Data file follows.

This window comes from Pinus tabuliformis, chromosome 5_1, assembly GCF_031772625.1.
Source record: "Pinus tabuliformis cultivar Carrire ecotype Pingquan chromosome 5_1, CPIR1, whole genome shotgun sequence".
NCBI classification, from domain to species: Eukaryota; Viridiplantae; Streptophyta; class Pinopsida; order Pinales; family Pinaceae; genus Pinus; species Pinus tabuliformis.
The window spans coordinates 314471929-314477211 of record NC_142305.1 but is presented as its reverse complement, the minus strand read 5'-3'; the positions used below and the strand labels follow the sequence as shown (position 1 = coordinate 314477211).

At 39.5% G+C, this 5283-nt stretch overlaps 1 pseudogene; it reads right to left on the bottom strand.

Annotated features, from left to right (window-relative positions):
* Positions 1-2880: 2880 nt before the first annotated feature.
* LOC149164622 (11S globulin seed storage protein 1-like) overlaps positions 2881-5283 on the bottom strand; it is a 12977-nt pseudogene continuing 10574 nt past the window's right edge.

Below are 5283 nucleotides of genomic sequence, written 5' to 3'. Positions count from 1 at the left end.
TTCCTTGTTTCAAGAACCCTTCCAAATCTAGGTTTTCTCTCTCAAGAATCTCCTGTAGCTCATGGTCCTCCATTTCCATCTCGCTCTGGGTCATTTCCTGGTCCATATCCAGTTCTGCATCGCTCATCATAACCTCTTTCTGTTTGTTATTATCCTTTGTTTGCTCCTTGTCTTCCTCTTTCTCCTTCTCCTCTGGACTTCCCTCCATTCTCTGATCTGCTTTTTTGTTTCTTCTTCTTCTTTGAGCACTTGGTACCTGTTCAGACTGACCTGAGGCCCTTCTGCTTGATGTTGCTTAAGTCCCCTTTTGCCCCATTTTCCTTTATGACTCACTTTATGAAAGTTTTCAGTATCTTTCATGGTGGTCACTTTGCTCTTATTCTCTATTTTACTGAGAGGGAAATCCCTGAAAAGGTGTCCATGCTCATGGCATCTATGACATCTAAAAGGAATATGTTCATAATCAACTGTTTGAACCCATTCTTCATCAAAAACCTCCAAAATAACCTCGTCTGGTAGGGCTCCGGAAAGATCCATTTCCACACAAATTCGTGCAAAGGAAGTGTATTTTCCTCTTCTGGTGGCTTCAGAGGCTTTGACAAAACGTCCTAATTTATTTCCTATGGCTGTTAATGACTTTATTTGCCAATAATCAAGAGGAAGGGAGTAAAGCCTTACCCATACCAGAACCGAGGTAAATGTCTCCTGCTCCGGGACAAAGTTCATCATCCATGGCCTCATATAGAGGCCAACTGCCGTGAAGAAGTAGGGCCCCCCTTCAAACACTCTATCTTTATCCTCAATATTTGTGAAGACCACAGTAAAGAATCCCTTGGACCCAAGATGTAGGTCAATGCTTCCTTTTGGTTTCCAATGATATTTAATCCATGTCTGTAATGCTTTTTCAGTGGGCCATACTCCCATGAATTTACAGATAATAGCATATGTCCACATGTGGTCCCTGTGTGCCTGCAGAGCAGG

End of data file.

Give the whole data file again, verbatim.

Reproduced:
This window comes from Pinus tabuliformis, chromosome 5_1, assembly GCF_031772625.1.
Source record: "Pinus tabuliformis cultivar Carrire ecotype Pingquan chromosome 5_1, CPIR1, whole genome shotgun sequence".
NCBI classification, from domain to species: Eukaryota; Viridiplantae; Streptophyta; class Pinopsida; order Pinales; family Pinaceae; genus Pinus; species Pinus tabuliformis.
The window spans coordinates 314471929-314477211 of record NC_142305.1 but is presented as its reverse complement, the minus strand read 5'-3'; the positions used below and the strand labels follow the sequence as shown (position 1 = coordinate 314477211).

At 39.5% G+C, this 5283-nt stretch overlaps 1 pseudogene; it reads right to left on the bottom strand.

Annotated features, from left to right (window-relative positions):
* Positions 1-2880: 2880 nt before the first annotated feature.
* LOC149164622 (11S globulin seed storage protein 1-like) overlaps positions 2881-5283 on the bottom strand; it is a 12977-nt pseudogene continuing 10574 nt past the window's right edge.

Below are 5283 nucleotides of genomic sequence, written 5' to 3'. Positions count from 1 at the left end.
TTCCTTGTTTCAAGAACCCTTCCAAATCTAGGTTTTCTCTCTCAAGAATCTCCTGTAGCTCATGGTCCTCCATTTCCATCTCGCTCTGGGTCATTTCCTGGTCCATATCCAGTTCTGCATCGCTCATCATAACCTCTTTCTGTTTGTTATTATCCTTTGTTTGCTCCTTGTCTTCCTCTTTCTCCTTCTCCTCTGGACTTCCCTCCATTCTCTGATCTGCTTTTTTGTTTCTTCTTCTTCTTTGAGCACTTGGTACCTGTTCAGACTGACCTGAGGCCCTTCTGCTTGATGTTGCTTAAGTCCCCTTTTGCCCCATTTTCCTTTATGACTCACTTTATGAAAGTTTTCAGTATCTTTCATGGTGGTCACTTTGCTCTTATTCTCTATTTTACTGAGAGGGAAATCCCTGAAAAGGTGTCCATGCTCATGGCATCTATGACATCTAAAAGGAATATGTTCATAATCAACTGTTTGAACCCATTCTTCATCAAAAACCTCCAAAATAACCTCGTCTGGTAGGGCTCCGGAAAGATCCATTTCCACACAAATTCGTGCAAAGGAAGTGTATTTTCCTCTTCTGGTGGCTTCAGAGGCTTTGACAAAACGTCCTAATTTATTTCCTATGGCTGTTAATGACTTTATTTGCCAATAATCAAGAGGAAGGGAGTAAAGCCTTACCCATACCAGAACCGAGGTAAATGTCTCCTGCTCCGGGACAAAGTTCATCATCCATGGCCTCATATAGAGGCCAACTGCCGTGAAGAAGTAGGGCCCCCCTTCAAACACTCTATCTTTATCCTCAATATTTGTGAAGACCACAGTAAAGAATCCCTTGGACCCAAGATGTAGGTCAATGCTTCCTTTTGGTTTCCAATGATATTTAATCCATGTCTGTAATGCTTTTTCAGTGGGCCATACTCCCATGAATTTACAGATAATAGCATATGTCCACATGTGGTCCCTGTGTGCCTGCAGAGCAGG